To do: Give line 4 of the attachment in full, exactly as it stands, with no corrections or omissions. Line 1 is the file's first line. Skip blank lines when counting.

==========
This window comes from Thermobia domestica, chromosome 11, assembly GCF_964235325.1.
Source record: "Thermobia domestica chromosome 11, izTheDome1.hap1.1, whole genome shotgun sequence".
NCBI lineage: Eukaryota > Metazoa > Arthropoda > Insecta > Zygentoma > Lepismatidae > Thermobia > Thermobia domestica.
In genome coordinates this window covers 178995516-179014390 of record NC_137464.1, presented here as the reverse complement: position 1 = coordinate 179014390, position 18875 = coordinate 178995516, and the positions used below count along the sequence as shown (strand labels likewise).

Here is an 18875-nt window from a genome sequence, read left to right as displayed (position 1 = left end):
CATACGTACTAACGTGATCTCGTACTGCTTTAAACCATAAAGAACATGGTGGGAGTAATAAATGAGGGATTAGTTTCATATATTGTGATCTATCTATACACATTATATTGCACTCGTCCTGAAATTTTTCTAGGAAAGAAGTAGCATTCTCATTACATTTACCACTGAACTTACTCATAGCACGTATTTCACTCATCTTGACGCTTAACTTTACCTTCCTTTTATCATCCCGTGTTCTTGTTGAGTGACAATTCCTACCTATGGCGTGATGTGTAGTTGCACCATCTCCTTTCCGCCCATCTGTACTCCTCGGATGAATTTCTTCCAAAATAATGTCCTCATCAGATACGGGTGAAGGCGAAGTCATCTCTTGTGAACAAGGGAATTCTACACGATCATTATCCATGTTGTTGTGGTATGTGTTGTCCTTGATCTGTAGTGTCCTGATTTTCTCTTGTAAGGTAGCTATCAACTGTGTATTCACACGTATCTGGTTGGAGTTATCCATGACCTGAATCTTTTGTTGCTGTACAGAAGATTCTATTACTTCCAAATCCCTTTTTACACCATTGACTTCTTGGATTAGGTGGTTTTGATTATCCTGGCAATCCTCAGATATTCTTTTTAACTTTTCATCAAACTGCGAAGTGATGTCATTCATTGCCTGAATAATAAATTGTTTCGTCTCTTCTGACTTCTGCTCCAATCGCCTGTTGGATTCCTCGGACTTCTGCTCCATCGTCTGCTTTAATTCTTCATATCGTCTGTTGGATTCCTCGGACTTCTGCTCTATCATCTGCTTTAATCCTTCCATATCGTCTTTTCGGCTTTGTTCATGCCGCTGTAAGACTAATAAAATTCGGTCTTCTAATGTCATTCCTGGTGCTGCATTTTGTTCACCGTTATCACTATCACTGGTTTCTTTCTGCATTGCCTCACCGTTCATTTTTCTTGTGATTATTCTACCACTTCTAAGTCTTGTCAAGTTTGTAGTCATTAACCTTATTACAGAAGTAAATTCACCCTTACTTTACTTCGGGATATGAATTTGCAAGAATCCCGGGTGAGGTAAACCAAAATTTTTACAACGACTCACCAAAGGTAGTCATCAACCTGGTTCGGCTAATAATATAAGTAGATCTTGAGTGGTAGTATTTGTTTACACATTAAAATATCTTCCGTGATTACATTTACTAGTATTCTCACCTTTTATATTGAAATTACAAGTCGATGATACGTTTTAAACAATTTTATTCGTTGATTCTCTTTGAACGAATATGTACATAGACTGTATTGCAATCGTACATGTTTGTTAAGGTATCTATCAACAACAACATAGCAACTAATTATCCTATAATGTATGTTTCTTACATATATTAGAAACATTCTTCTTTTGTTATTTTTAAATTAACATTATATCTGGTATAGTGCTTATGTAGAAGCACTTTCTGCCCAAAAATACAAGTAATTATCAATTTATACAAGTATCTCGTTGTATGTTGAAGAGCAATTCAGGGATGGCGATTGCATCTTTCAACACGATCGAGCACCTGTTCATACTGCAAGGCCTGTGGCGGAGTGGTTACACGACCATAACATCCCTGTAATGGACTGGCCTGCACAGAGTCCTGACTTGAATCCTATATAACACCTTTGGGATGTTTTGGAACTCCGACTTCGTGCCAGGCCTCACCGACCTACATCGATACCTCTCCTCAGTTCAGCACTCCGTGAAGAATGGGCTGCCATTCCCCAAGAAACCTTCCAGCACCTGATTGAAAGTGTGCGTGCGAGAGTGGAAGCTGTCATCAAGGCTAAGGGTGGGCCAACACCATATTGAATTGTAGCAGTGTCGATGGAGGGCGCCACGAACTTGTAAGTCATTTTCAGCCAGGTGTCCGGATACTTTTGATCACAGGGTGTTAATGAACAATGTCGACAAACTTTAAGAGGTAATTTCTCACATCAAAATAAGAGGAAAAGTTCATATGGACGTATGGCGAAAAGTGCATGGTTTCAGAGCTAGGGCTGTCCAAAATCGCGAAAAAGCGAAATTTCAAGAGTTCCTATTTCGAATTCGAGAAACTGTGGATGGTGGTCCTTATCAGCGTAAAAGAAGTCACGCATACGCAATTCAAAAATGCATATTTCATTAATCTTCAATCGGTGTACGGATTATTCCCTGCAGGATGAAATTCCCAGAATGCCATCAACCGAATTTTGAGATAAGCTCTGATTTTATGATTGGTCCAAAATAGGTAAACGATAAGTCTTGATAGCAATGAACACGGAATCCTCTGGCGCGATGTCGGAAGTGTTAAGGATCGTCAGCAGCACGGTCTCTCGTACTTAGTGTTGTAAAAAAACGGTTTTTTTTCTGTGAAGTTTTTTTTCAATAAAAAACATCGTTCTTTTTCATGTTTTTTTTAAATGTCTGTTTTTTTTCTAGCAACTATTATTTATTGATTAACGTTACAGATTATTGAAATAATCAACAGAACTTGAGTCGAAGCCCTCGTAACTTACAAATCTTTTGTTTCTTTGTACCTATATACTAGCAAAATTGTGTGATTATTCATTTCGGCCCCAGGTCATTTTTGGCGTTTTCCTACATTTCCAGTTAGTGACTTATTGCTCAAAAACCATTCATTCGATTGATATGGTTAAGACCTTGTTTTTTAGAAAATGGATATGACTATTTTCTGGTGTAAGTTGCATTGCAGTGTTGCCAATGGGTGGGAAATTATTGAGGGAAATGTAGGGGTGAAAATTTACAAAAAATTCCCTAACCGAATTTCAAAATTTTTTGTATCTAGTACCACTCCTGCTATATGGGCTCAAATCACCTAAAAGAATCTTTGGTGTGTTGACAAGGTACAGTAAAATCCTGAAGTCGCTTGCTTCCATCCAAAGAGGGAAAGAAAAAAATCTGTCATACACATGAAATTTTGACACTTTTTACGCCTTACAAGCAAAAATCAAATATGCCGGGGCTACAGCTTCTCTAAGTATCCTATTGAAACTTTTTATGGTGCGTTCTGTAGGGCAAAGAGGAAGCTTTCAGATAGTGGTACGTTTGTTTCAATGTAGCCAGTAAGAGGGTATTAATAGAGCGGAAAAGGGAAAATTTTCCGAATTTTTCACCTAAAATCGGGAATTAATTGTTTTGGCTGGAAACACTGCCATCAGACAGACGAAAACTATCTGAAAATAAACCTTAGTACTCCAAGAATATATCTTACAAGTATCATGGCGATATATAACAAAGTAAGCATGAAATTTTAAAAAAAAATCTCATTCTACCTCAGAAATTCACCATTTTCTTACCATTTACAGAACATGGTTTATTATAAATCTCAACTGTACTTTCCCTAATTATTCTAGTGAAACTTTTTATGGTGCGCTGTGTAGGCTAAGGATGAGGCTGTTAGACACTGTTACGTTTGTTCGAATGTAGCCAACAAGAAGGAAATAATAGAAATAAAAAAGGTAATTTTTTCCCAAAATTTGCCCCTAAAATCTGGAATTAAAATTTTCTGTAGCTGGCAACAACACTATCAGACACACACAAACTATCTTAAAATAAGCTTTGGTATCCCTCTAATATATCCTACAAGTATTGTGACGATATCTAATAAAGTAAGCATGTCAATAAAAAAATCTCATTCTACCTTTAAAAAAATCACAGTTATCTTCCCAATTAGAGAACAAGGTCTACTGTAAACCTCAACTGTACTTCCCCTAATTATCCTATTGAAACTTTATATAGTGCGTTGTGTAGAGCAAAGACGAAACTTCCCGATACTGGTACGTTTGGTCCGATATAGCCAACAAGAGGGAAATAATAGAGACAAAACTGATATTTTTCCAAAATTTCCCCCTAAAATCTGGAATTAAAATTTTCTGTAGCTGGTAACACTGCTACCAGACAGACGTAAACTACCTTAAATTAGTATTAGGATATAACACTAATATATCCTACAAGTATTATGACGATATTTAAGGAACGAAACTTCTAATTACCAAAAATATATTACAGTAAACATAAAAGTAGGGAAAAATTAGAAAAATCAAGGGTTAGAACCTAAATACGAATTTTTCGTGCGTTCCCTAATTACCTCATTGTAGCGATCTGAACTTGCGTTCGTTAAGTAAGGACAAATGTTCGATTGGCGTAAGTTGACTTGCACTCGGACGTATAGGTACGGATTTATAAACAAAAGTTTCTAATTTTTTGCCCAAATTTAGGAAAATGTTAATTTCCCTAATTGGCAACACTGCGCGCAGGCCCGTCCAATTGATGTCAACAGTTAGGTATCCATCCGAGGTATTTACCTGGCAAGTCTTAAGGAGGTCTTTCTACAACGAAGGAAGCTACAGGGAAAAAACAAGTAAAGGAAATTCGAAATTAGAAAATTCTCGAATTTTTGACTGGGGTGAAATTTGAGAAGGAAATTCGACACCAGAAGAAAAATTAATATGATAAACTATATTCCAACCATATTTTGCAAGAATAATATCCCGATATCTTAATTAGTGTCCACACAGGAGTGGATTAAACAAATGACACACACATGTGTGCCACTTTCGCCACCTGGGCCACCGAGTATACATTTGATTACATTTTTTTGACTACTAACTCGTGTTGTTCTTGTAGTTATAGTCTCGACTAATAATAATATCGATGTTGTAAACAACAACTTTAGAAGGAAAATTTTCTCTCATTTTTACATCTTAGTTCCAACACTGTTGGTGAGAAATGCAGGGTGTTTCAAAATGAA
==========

In genome coordinates this window covers 178995516-179014390 of record NC_137464.1, presented here as the reverse complement: position 1 = coordinate 179014390, position 18875 = coordinate 178995516, and the positions used below count along the sequence as shown (strand labels likewise).